Baker Academic

Thursday, January 9, 2014

I Repent of My Kneejerk Dismissal of this Book - Le Donne

I really don't know how I could have been more wrong. I mean, it really isn't like me to be wrong about anything except important life decisions and whatnot.

A few years ago, back when I was devouring every book and article that dealt with "memory," I acquired a copy of Miroslav Volf's The End of Memory: Remembering Rightly in a Violent World.  I read a couple chapters and decided that it wasn't going to help me much.  I was looking for a technical discussion of theory and this book just didn't have enough gymnastics. To my detriment, it has sat on my shelf ever since.

Worse, I have been asked about this book by colleagues a handful of times. They would ask, "Hey, have you seen that book by Volf?" I would reply with a mild, "yes, not bad, but..." answer.  If you were one of those poor, misguided souls who took my faint praise as a poor review, I apologize.

This book is great. Great. I honestly think that I just needed more mature eyes by which to read the thing. Moreover, it is the model of great writing. Indeed, one would do well to read this book just to see what good academic writing looks like without jargon. It balances theology, memory theory, historiography and social/psychological dynamics quite well.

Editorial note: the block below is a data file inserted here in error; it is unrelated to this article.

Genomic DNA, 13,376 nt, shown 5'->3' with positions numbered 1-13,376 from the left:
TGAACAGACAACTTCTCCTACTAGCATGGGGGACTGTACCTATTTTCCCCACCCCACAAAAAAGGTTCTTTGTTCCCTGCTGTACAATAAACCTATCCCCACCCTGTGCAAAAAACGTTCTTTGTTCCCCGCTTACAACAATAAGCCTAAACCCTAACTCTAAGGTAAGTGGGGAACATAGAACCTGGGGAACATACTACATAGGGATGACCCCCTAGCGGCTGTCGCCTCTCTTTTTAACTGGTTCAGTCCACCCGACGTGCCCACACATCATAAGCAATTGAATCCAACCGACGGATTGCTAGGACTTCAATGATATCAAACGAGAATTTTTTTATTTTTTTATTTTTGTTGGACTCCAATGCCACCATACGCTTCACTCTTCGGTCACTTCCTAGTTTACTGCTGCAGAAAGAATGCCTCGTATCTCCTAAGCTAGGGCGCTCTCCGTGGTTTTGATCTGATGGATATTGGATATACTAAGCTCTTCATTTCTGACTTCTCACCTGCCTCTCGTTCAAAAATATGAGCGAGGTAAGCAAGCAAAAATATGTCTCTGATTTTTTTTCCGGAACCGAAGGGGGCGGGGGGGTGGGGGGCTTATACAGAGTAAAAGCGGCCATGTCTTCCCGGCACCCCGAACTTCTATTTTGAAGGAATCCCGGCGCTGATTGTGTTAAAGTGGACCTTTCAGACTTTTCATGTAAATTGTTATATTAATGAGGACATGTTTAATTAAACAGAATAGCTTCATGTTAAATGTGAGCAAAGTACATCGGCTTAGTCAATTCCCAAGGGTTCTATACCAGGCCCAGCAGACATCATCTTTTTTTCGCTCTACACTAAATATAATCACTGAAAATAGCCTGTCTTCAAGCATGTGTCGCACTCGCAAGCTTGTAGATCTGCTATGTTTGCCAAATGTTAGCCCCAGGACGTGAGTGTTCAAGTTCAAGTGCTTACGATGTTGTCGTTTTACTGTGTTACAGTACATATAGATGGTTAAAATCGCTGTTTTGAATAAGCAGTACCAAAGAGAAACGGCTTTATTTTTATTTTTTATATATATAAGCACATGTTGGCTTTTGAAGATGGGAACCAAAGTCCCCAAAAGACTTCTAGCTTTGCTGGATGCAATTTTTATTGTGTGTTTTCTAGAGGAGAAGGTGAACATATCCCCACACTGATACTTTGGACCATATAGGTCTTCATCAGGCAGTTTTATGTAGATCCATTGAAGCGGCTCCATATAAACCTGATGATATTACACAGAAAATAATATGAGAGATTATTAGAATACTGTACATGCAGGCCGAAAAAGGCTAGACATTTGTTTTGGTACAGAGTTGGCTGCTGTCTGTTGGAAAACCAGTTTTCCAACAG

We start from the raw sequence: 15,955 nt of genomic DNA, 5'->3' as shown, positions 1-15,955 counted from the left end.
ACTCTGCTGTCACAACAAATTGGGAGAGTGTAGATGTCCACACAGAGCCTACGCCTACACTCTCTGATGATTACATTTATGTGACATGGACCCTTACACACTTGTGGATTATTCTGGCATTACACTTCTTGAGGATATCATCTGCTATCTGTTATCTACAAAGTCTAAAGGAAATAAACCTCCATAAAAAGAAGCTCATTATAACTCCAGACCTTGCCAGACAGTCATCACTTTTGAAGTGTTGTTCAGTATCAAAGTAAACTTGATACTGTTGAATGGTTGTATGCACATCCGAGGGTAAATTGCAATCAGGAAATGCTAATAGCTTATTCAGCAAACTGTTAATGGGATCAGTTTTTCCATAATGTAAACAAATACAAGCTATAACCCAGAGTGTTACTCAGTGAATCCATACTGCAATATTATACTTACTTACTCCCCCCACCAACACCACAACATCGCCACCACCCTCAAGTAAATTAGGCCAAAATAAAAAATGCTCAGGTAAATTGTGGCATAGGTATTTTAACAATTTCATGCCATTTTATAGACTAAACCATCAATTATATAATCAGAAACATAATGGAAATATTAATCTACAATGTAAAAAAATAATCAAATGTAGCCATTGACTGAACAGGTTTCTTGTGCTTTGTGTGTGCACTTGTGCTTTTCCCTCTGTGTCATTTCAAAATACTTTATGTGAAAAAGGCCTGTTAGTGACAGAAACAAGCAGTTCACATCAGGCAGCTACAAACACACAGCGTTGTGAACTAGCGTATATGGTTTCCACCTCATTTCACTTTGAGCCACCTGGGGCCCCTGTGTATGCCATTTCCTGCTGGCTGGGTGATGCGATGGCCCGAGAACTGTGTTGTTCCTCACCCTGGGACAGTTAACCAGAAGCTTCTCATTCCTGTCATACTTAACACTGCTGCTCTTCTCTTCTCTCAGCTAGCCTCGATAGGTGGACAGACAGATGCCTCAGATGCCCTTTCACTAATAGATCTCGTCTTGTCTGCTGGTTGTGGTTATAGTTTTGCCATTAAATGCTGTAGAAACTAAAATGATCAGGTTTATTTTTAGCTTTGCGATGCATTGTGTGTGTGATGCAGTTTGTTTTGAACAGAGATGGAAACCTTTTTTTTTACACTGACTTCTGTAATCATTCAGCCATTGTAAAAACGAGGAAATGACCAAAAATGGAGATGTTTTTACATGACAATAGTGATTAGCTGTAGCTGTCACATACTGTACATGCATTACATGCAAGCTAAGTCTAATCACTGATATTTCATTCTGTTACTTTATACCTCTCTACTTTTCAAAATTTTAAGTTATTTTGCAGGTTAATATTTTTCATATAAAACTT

If you're already reading Kirk, Lowenthal, Schroeter, and Zerubavel, the theoretical contributions of this book are going to seem old hat. But if you're interested in how memory relates to forgiveness, trauma, loving one's enemy, worship, and other larger theological topics, I do hope that you have a look at this book. Buyer beware, however, you might end up thinking about your life differently after reading this book.

Suggest it to your book club. Use that gift card you got for Kwanzaa. Teach a Sunday school class with it. Make it required reading for your senior seminar. Do the hokey pokey and turn yourself around while you read it. That's what it's all about.



  1. Bravo, Anthony: it's the mark of a big man to admit when he's made an error.

    1. Steve, one of my new years resolutions is to be a bit less big, but thanks anyway.

  2. I really like most of Volf's writing, especially his book "Free of Charge" which is a wonderful distillation of previous work on reconciliation and forgiveness. His work on memory is relevant to the important question of how memories can be redemptively ‘traced over’ without nullifying the reality of the past.